Bonset America Corp.

Some companies place an emphasis on manufacturing products quickly and cheaply, but not Bonset America Corp. “We find that our customers are not willing to sacrifice quality for cheap products and services,” Director of Sales Karl Yancey says.

The company, which manufactures heat-shrinkable films for packaging and labeling applications, has a strong record of meeting its clients’ expectations of products delivered on time without any quality issues. “Those have never been an issue for us,” Yancey asserts.

Based in Browns Summit, N.C., Bonset manufactures its high-quality films for clients in labeling and packaging industry. The company, which broke ground on its first location in 1989, represents the first U.S. venture of C.I. Kasei Co. Ltd., based in Tokyo.

“In the beginning, their management was adamant that it would not be a completely Japanese management system or a completely American system,” Yancey explains. “It would be the best of both worlds.”

Bonset reflects its Japanese heritage with its high standards, while its creative management embodies the American side. “[Those have] been the basis for the company going forward,” he says.

Today, Bonset operates plants in both North Carolina and Uruguay. “We are definitely a leader in our market,” Yancey says, noting that the company focuses strictly on heat-shrinkable films, unlike competitors that manufacture other products.

“That’s the focus of our investment,” he says. “In the United States, we are the largest shrink film manufacturer, and with our parent company, we are close to being No. 1 in the world.”

Staying Competitive

Bonset is coping with market changes that include cost issues, Yancey says. “As the market grows, your customers ask you to be more competitive in your pricing,” he says. “The way you handle that is to be more efficient in your manufacturing process.”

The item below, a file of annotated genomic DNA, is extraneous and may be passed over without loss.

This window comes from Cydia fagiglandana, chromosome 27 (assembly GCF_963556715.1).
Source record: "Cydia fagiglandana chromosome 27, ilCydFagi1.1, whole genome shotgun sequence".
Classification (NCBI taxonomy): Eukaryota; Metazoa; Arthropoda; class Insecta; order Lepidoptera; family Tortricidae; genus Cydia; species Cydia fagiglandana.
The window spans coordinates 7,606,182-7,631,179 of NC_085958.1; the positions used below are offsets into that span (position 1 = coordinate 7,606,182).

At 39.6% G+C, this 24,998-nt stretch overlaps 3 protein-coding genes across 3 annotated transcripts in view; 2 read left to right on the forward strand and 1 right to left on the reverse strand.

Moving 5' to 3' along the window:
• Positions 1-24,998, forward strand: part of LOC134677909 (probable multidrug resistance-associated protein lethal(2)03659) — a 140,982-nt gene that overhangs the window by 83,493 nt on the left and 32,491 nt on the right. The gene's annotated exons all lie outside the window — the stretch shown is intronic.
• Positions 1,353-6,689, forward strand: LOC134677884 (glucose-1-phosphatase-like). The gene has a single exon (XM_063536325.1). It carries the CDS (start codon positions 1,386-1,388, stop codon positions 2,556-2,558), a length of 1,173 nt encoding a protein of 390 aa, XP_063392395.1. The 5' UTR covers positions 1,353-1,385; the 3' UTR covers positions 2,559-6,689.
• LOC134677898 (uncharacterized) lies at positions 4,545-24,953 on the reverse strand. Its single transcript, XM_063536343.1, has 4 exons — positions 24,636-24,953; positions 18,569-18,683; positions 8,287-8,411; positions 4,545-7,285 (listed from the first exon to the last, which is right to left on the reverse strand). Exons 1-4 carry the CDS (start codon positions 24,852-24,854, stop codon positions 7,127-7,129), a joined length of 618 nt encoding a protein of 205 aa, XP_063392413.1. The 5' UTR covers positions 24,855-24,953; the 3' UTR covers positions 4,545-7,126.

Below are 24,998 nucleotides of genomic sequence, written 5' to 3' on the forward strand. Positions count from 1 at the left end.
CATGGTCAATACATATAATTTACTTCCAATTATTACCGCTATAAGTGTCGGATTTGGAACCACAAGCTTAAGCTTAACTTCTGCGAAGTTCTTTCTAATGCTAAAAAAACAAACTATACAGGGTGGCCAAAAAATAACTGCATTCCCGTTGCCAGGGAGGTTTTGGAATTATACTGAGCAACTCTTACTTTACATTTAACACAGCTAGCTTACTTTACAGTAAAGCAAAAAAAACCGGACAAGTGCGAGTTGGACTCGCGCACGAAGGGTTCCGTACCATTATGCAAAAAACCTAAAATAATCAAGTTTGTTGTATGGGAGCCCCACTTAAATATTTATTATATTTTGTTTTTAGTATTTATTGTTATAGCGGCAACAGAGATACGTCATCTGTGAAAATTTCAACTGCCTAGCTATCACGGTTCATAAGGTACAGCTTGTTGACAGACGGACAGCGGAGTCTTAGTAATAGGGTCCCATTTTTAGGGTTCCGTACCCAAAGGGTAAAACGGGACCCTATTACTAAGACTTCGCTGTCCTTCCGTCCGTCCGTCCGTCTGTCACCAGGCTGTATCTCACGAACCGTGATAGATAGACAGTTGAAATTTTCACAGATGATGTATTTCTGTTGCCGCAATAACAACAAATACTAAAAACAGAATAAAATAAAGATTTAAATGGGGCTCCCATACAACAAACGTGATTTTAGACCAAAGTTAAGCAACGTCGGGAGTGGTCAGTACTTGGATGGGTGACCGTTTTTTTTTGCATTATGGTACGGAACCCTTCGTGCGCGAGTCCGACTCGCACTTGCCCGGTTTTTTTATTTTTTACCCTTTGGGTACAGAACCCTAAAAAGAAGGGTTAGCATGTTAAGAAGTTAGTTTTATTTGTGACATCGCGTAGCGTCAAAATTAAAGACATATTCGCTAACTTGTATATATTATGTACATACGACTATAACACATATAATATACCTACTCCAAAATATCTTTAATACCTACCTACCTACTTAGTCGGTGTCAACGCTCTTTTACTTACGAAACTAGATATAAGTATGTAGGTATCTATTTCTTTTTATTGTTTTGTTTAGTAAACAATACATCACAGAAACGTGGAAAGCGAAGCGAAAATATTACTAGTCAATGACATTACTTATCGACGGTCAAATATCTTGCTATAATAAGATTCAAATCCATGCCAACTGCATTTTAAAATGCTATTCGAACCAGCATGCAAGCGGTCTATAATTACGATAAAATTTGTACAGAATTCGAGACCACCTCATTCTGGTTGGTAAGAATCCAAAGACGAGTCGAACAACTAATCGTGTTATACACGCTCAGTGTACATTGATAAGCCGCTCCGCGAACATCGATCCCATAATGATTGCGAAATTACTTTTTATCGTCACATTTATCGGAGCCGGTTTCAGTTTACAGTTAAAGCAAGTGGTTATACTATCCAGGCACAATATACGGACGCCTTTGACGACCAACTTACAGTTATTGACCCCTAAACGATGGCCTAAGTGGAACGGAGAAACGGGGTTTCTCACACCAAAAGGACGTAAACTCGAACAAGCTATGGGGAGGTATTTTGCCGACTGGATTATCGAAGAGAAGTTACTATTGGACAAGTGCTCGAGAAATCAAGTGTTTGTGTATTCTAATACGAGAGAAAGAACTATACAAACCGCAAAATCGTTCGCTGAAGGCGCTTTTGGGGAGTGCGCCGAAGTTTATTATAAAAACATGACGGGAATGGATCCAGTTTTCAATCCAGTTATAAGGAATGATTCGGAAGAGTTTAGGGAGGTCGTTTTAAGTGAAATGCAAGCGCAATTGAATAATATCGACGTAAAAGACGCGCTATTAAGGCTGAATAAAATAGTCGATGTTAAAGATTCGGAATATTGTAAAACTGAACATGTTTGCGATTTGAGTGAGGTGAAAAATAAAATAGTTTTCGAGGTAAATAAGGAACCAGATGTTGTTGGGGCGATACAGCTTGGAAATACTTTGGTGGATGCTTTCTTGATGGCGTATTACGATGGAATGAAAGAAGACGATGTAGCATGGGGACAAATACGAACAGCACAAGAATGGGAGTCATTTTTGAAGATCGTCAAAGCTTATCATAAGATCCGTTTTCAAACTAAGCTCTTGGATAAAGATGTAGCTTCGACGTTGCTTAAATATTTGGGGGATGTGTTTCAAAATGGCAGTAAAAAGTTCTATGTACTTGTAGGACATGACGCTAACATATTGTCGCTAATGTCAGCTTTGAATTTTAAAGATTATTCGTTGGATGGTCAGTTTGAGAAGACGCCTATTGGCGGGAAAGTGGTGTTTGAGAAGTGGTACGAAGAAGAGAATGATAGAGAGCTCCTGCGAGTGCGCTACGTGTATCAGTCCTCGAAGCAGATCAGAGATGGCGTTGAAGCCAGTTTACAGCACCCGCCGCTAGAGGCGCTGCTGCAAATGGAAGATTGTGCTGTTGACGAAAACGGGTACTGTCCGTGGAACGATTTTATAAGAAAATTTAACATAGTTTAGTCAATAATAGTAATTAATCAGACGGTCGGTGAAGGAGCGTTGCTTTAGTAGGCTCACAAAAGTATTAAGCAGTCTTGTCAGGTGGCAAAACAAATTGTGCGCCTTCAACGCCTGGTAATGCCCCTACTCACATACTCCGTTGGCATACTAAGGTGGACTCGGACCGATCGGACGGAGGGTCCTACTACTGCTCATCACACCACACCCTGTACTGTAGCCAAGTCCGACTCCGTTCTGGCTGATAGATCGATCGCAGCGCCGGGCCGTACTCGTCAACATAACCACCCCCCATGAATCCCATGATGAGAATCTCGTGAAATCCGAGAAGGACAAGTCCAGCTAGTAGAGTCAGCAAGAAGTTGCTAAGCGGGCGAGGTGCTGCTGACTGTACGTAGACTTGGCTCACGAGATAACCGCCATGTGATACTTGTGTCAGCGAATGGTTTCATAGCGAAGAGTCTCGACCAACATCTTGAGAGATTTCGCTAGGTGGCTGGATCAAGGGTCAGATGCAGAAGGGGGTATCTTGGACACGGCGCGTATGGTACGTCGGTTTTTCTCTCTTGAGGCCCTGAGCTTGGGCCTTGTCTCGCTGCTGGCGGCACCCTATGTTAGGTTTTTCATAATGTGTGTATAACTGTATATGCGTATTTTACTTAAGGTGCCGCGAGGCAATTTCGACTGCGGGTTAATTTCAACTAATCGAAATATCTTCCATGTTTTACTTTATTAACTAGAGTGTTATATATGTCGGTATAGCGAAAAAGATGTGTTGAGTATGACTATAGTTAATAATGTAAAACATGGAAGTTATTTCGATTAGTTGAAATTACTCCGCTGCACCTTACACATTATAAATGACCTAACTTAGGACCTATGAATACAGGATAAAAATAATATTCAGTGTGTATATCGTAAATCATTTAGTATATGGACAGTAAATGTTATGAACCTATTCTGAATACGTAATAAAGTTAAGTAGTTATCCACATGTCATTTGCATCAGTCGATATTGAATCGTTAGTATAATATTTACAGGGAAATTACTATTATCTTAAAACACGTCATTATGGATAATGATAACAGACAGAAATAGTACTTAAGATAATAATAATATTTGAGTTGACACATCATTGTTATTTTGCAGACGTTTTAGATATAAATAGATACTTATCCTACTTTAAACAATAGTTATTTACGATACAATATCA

The company, he notes, makes sure it stays efficient by constantly evaluating its production procedures and equipment. “We look for low-hanging fruit and high-hanging fruit,” he says.

Bonset also continuously trains its workers on its quality expectations. “New employees go through the training process both in the classroom and on the job,” Yancey says.

They are also taught how to document each job, which makes things easier for Bonset if the employees leave the company. With those documents, “It’s easier to retrain those others without having any hiccups,” he says.

Bonset’s Japanese heritage also fostered an emphasis on lean manufacturing and Six Sigma practices, Yancey adds. “I’ve seen companies say that they’re doing lean, but it really [consists of] just good common sense in operations,” he says.

“That’s our philosophy,” he says, noting that Bonset looks at the best ways that it can use lean and Six Sigma practices. “If that’s not in your daily manufacturing planning, you’re not using [lean well].”

Another benefit of our Japanese-American corporate culture is a robust R&D division.  With a large department in the United States and in close cooperation with its parent company in Japan, Bonset is constantly developing new products to meet its customer’s needs. This is key in manufacturing for market support and long-term business success.

A Solid Record

Yancey joined Bonset 26 years ago and praises the firm’s growth. “This company started with two production lines and we now have seven,” he says, noting that he is proud of how the company has opened a new facility in Uruguay.

“That says a lot for us,” he says, noting that Bonset has never suffered a loss. “Our profits have grown every year, and that’s a direct reflection of our management of our resources.”

Bonset will carefully consider its next investment opportunity as it goes forward, Yancey says. “We’re thinking about where it’s going to be,” he says, noting that it may include the addition of a new production line.

But no matter what that investment may be, “We have to be able to consider what we’re going to be doing for our customers,” he notes. “We have to be able to help the market grow.”